Although the Wright brothers have their share in innovating flying machines, it was not their idea initially. The credits to be given to Abbas Ibn Firnas who attempted to innovate a flying machine in the 9th century. The rough draft of the flying machine made by Abbas Ibn Firnas had winged apparatus that mimicked a bird. He made his first trial in Spain (Cordoba), but it flew in the sky only for a few minutes and crashed down.

However, it is essential to know that his idea and draft have been a great inspiration for the flying machine’s outcome. He was an engineer, poet, and musician who was based in Andalusia (now Spain). Besides, the Baghdad international airport was named after him.


There are two things to the concept of numbering: system and style. The numbering system could be an Indian origin, but the numbering style is Arabian. The style first appeared in the book “Kitab al-Jabr Wa l-Mugabala” in the 9th century. And the founders were mathematicians Al-Kindi and Al-Khwarizmi.

However, the term “Algebra” was named after the book Al-Jabr wa-al-Muqabilah authored by Al-Khwarizmi. Some of the information in the book is still in use. Only after 300 years, Muslim scholars’ work was derived by the mathematician Fibonacci (Italian).

Also, trigonometry, algorithms, and many more concepts came into use because of the Muslim mathematicians and scholars. Most importantly, the basement of modern cryptology was derived from the frequency analysis made by the famous mathematician Al-Kindi.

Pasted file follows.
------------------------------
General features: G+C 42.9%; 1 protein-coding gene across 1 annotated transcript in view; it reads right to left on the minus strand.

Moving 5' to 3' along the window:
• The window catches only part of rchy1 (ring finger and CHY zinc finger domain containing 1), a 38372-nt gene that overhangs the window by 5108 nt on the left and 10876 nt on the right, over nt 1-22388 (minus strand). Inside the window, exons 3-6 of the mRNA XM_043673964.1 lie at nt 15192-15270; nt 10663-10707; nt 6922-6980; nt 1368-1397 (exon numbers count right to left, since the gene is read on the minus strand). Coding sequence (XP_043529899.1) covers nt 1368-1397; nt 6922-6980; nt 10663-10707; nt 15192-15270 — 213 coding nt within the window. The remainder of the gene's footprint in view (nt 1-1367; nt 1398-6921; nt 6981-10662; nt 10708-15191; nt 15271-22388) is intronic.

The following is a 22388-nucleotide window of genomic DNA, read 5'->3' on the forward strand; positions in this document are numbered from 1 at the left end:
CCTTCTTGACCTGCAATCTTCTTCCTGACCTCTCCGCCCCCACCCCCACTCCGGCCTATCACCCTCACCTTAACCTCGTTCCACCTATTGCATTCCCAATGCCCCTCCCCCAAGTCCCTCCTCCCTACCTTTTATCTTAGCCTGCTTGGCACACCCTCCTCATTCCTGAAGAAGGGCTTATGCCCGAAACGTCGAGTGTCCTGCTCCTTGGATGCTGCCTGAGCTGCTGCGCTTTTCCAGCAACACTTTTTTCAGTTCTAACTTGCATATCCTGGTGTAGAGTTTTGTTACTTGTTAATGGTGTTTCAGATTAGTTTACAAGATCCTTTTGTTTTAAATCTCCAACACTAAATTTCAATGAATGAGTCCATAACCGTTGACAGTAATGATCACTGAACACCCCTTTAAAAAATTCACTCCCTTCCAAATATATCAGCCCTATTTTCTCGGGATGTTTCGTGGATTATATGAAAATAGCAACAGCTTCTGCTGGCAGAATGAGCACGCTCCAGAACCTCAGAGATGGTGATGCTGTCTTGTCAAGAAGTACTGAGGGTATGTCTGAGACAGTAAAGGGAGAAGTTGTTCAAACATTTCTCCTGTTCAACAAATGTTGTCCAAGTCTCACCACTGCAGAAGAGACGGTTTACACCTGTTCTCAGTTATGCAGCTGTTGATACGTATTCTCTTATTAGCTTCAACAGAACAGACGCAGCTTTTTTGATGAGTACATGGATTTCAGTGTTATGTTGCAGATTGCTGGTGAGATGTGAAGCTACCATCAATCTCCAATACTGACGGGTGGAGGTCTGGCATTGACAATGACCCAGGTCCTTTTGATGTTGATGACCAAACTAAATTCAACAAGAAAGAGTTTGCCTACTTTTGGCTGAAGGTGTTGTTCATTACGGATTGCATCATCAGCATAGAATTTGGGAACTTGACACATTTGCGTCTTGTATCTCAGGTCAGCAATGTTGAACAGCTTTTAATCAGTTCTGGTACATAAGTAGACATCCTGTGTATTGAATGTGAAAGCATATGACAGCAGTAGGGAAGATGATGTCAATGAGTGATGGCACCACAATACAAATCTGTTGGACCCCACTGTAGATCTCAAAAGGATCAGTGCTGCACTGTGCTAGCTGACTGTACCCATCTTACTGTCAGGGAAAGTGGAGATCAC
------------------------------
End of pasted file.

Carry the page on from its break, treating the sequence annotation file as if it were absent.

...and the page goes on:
Toothbrush (Miswak)

It’s insane that Muslims are portrayed unhygienic by the anti-Islamic propaganda, whereas Muslims have been the users of miswak (toothbrush) even before the West knew toothbrush. In Islam, it is mandatory to maintain a hygienic lifestyle. The very concept of wudu proves that Islam focuses on cleanliness.

However, the invention of the toothbrush by the Muslim community is a lesser-known fact. Although it was not introduced as the modern-day toothbrush, Miswak was used by the Prophet to keep up oral hygiene. The basic form of miswak is a twig from the tree of Salvadora persica. The shape of the twig had been like a toothbrush. But they had to soak it in warm water to soften the bristles.

According to hadiths and Islamic history, it is believed that Prophet Muhammad (PBUH) made it a habit to use miswak to maintain oral hygiene. Several ahadith support the virtues of miswak and its benefits,

“Were I not afraid that it would be hard on my followers, I would order them to use the miswak (as obligatory, for cleaning the teeth).” Sahih Bukhari

And another hadith narrates as:

“Hudhaifa narrated that whenever the Prophet ﷺ got up for Tahajjud prayer he used to clean his mouth (and teeth) with miswak.” Sahih Bukhari

Nowadays, most Muslims follow the practice of using miswak to earn merits and maintain their oral hygiene. Notably, the World Health Organization (WHO) recommended using miswak to support oral health in 1986.

Lastly, you can learn more about exciting innovations by visiting the site “1001 Innovations.”

Shakira Shareef
Shakira is a freelance writer. She loves writing on lifestyle, freelancing, travel, self-help, business, and Islam. If not writing, she'd be cleaning or reading. Yes, zero human interaction –she's pretty boring!